Electric Imp Breakout Hookup Guide

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Contributors: Jimb0

Example 1: I/O Control

The electric imp can do most anything an Arduino or similar microcontroller can. It’s got analog-to-digital converters, PWM, SPI, I2C, UARTs, and it even has digital-to-analog converters. In this snippet of example code, we’ll dig further into the imp’s I/O control delving into digital and analog input/output.

Example 1 circuit image

The Circuit

The setup for this example code requires three unique components: an LED, potentiometer, and a button (plus a current-limiting resistor for the LED). Here’s a fritzing diagram and schematic (click to see it bigger) for our circuit:

Example 1 Fritzing diagram and schematic

Make sure the imp is getting power. USB is usually the quickest/easiest way to apply power to the breakout board, but you’ll need to set the jumper accordingly.

The IDE

To create a new piece of code, we need to create a new “model” and associate it with our Breakout Board impee. To do this, hover over your impee and click the “settings” gear. The familiar Device settings window should pop up. Under the Associated model: box, create a new model named I/O Control. Then click Save Changes_.

Assigning the impee to a new model

This will create a new tab on the left side labeled I/O Control. If you expand that tab, you’ll see that the Breakout Board impee has be reassigned there.

The Code

Once again, we’ll only be using the Device portion of the IDE. Copy and paste everything from the below box, into your Device window and click Build and Run up top.

language:Squirrel
/* Digital Input, Analog Input, PWM Output Example
   by: Jim Lindblom
   SparkFun Electronics
   date: July 15, 2013
   license: Beerware. Use, reuse, and modify this code however you see fit.
   If you find it useful, buy me a beer some day!

   This is a simple piece of code which uses an LED, potentiometer, and button.
   The LED connects to pin 1 through a 47 ohm resistor. The cathode of the LED should connect to ground.
        This means writing pin 1 will turn the LED on, and writing it to 0 turns the LED off.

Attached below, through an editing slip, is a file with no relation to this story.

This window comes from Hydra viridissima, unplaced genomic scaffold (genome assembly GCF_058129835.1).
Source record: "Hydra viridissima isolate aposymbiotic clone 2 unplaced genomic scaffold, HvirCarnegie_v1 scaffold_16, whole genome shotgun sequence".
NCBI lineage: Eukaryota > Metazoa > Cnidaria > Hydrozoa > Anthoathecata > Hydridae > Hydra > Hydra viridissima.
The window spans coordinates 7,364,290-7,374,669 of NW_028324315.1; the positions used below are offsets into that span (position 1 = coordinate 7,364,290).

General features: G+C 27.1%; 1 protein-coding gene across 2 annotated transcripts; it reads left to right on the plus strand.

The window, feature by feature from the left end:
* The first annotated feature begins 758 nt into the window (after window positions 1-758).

The button connects on one side to pin 9, and the other pin of the button goes to ground.
        We'll use the internal pull-up resistors on pin 9 to bias the button high.
        When the button is pressed, pin 9 should read as low.
   The wiper of the potentiometer is connected to pin 5. The other two pins of the pot should be
        connected to +3.3V and GND. This'll make the voltage at pin 5 adjustable from 0-3.3V.
*/

////////////////////////////////////////
// Function definitions               //
////////////////////////////////////////

local ledState = 1; // Says local, but think of this as a global var. Start with LED on

// function pin9Changed() will be called whenever pin 9 goes from high->low or low->high
function pin9changed()
{
    local buttonState = hardware.pin9.read(); // Read from the button pin

    if (buttonState == 0) // Button will read low if pressed
    {
        ledState = ledState ? 0 : 1;    // Flip flop ledState
        server.log("Button pressed!");
    }
    else // Otherwise button was released, no action
    {
        server.log("Button released");
    }
}

// Loop constantly updates the LED. If ledState is 1, we'll read the pot, and set the LED brightness accordingly.
// If ledState is 0, we'll just turn the LED off. ledState is updated in the pin9Changed() function.
function loop()
{
    if (ledState == 1)
    {
        local rawValue = hardware.pin5.read();  // Read from the potentiometer. Returns a value between 0 and 65535.
        rawValue /= 65535.0;  // Make rawValue a % (and a float). The pin write function requires a value between 0 and 1.
        hardware.pin1.write(rawValue);  // Pin 1 is already configured as PWM, write potentiometer value 
    }
    else
    {
        hardware.pin1.write(0);  // Write pin 1 low -- LED off
    }

    // This must be called at the end. This'll call loop() again in 10ms, that way it'll actually loop!
    imp.wakeup(0.01, loop); 
}

////////////////////////////////////////
// Setup Stuff: Runs first at startup //
////////////////////////////////////////
hardware.pin1.configure(PWM_OUT, 0.0005, 0.0);   // Configure Pin 1 as PWM output, 5ms period, 0% high (off)
hardware.pin5.configure(ANALOG_IN); // Configure pin 5 as analog input
hardware.pin9.configure(DIGITAL_IN_PULLUP, pin9changed); // Configure pin 9 as digital input (with pull-up enabled). On change it'll call function pin9changed().
imp.configure("LED Trigger Wiper", [], []);

loop(); // Call loop, and let the program go!

The code creates an adjustable-brightness LED controller. The brightness of the LED is adjusted by turning the potentiometer. Pressing the button will turn the LED on and off.

Explaining the Code

The skeleton of this code acts a lot like that of Hello, blink. The function definitions are up top, the setup stuff runs at the bottom, and loop() is called at the beginning. loop() continually calls itself, using the imp.wakeup(0.01, loop) function call, every 10 ms.

The loop() function again relies on an ledState variable. If ledState is 1, we read the potentiometer voltage, and adjust the brightness of our LED accordingly.

The ledState variable is flip-flopped in the pin9changed() function. This is like an interrupt. It’s called whenever the state of pin 9 changes – if it goes from high to low, or low to high. When setting up pin 9 as a digital input, we added this function as the one to be called when the state change occurred.

Check out the comments in the code for a more in-depth overview of each function call. Or, for more information, check out electric imp’s API reference.


Enough hardware stuff! The next two examples will make use of the imp’s greatest feature…it’s web connectivity.


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